Written on Tuesday, November 28, 2006 by Gemini
Race Between Google & Microsoft Will Produce An Online Map Allowing Surfers To Virtually Navigate A City
Two Internet giants have embarked on a race to become the first 3D cartographers of the world. The result is expected to be an online map that allows web surfers to land in a city from the sky, walk its streets and navigate its hotels, shops and attractions without ever having to visit in person.
The rival schemes, costing hundreds of millions of pounds, are based on Google Earth, the search engine’s existing 2D photographic map of the world, and Microsoft’s Virtual Earth, a similar system. Last month, Microsoft launched Virtual Earth 3D, which has detailed three-dimensional replicas of the centres of 15 American cities, including New York and Los Angeles. There are plans to add more than a dozen in Britain over the next few years.
Both services currently rely on detailed satellite images from Nasa and other space agencies and governments, which enable users to zoom in from 200 miles in space to pictures of the roof of their own home or of elephants roaming the African plains. Microsoft is now commissioning photographers to take millions of pictures of urban landscapes from planes, vans and motorbikes. The images are patched together using digital imaging software to create 3D buildings users can enter, walk past or fly by.
Google is taking the cheaper option of inviting users to create its virtual cities. In March, the company bought SketchUp, an internet tool that lets people create their own 3D images of buildings. It plans to add the best of these, which include British landmarks, to Google Earth later this year.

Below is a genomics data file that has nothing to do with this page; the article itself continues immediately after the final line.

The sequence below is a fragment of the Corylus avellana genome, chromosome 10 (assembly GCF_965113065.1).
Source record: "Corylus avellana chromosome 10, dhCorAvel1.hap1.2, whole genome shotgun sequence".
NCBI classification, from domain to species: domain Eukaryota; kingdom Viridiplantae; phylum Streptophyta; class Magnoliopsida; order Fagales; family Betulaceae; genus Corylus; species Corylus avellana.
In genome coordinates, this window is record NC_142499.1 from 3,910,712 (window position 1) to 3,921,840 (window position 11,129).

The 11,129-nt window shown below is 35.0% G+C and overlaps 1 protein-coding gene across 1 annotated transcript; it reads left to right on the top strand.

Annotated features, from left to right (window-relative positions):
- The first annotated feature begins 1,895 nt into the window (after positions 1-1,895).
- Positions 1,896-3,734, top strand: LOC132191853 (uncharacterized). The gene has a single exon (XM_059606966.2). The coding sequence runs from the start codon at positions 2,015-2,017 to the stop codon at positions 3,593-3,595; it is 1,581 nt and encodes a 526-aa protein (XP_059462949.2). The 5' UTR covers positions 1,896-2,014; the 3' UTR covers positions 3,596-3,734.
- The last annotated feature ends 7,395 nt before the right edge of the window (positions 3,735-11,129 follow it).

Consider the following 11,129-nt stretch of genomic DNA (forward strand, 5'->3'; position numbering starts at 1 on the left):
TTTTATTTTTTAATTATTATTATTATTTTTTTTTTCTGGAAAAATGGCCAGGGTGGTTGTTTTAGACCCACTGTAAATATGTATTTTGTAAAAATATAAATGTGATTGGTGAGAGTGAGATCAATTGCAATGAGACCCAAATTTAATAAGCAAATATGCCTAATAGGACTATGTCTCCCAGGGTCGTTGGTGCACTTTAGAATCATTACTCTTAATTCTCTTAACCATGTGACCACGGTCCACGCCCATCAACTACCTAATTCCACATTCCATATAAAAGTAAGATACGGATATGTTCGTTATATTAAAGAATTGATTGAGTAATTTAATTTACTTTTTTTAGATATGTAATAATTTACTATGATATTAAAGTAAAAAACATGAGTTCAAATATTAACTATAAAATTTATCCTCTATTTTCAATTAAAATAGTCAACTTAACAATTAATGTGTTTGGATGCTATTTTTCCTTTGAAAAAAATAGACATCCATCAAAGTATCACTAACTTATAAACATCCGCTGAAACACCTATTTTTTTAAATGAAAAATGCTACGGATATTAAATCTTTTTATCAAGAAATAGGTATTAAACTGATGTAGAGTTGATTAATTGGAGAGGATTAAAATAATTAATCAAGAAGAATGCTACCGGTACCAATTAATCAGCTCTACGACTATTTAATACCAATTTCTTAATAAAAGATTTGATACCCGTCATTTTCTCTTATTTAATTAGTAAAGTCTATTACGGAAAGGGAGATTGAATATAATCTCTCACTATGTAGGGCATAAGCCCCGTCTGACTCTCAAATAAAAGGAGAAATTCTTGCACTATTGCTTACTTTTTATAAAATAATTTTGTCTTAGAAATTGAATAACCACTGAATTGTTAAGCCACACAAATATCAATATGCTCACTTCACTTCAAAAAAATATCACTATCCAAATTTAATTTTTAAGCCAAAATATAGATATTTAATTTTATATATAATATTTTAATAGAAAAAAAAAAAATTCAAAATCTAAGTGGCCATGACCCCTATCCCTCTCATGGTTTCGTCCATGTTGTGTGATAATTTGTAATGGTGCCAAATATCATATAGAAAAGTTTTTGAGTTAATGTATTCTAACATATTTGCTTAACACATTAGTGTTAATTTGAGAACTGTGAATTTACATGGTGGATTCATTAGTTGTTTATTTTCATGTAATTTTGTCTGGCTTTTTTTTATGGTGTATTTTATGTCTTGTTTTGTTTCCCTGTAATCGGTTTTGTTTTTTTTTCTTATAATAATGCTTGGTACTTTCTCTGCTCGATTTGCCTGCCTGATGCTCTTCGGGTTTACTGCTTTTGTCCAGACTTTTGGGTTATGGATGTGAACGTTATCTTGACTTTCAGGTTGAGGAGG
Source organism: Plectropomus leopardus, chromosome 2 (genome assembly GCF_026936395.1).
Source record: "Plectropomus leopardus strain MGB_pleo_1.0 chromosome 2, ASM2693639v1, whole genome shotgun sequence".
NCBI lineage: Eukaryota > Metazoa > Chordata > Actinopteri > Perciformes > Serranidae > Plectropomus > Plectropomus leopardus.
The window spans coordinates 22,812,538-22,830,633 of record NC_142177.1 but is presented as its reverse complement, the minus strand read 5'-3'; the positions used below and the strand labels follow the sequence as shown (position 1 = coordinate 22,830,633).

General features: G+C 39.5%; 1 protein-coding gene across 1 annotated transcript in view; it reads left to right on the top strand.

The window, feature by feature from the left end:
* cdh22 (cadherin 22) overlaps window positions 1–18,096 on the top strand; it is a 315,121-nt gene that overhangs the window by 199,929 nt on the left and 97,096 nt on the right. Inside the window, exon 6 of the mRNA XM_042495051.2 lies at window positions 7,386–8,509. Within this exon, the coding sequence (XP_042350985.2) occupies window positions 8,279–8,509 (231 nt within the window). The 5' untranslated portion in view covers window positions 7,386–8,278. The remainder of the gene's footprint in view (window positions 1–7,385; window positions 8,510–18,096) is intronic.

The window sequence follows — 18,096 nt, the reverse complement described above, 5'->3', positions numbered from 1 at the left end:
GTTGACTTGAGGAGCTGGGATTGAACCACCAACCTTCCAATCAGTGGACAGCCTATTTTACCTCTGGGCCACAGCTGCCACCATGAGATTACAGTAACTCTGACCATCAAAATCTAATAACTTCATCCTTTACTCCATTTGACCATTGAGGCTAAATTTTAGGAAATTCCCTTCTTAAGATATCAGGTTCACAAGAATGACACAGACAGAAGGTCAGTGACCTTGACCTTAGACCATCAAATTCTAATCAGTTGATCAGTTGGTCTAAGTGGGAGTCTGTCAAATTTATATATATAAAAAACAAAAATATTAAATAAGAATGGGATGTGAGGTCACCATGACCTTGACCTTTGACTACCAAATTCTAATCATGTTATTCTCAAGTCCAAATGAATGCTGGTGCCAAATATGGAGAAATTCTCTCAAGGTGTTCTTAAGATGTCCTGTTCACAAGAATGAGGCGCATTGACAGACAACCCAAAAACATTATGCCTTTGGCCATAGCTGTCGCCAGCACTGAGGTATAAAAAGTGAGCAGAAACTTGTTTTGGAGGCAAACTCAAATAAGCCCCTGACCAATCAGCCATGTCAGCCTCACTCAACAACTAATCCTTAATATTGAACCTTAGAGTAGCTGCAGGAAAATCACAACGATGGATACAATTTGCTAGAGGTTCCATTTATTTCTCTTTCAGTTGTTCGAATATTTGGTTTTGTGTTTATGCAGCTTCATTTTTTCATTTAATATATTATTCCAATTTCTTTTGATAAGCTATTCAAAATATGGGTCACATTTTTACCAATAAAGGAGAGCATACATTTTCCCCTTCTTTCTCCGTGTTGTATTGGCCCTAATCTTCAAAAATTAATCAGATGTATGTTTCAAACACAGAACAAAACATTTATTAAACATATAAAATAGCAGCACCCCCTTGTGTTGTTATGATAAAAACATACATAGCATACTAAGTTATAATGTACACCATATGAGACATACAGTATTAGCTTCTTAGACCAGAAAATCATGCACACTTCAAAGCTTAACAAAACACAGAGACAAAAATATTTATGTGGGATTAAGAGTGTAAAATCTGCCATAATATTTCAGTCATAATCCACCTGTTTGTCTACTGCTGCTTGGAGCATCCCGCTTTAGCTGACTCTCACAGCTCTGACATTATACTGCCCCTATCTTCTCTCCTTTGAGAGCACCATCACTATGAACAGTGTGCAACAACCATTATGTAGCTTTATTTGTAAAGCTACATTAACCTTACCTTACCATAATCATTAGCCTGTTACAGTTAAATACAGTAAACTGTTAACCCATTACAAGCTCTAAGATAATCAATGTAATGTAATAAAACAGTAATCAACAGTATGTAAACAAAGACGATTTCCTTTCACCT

As the rival schemes develop, buildings will become interactive, enabling users to “enter” them, obtain information, buy goods inside and talk to other “visitors”. Eventually, landscapes such as forests and mountains could also be included. The move may bring about a transformation in how people use the Internet. Instead of relying on traditional search engines, in which they enter words into boxes on screen, users would be able to navigate the world using a virtual replica of how it appears in real life. They could, for example, “walk” the streets of Manchester online or choose items from a supermarket aisle from their living room while gossiping with fellow shoppers about the prices.
Microsoft and Google launched their online photographic mapping services at the end of 2005, since when it is estimated they have each been downloaded more than 100m times. Microsoft’s early 3D service has few extras beyond traffic information and adverts. In Britain, the company is showing 3D models only of the outsides of landmarks such as the Tower of London and the London Eye. In future features may include a route planner, which gives a virtual run-through of a journey.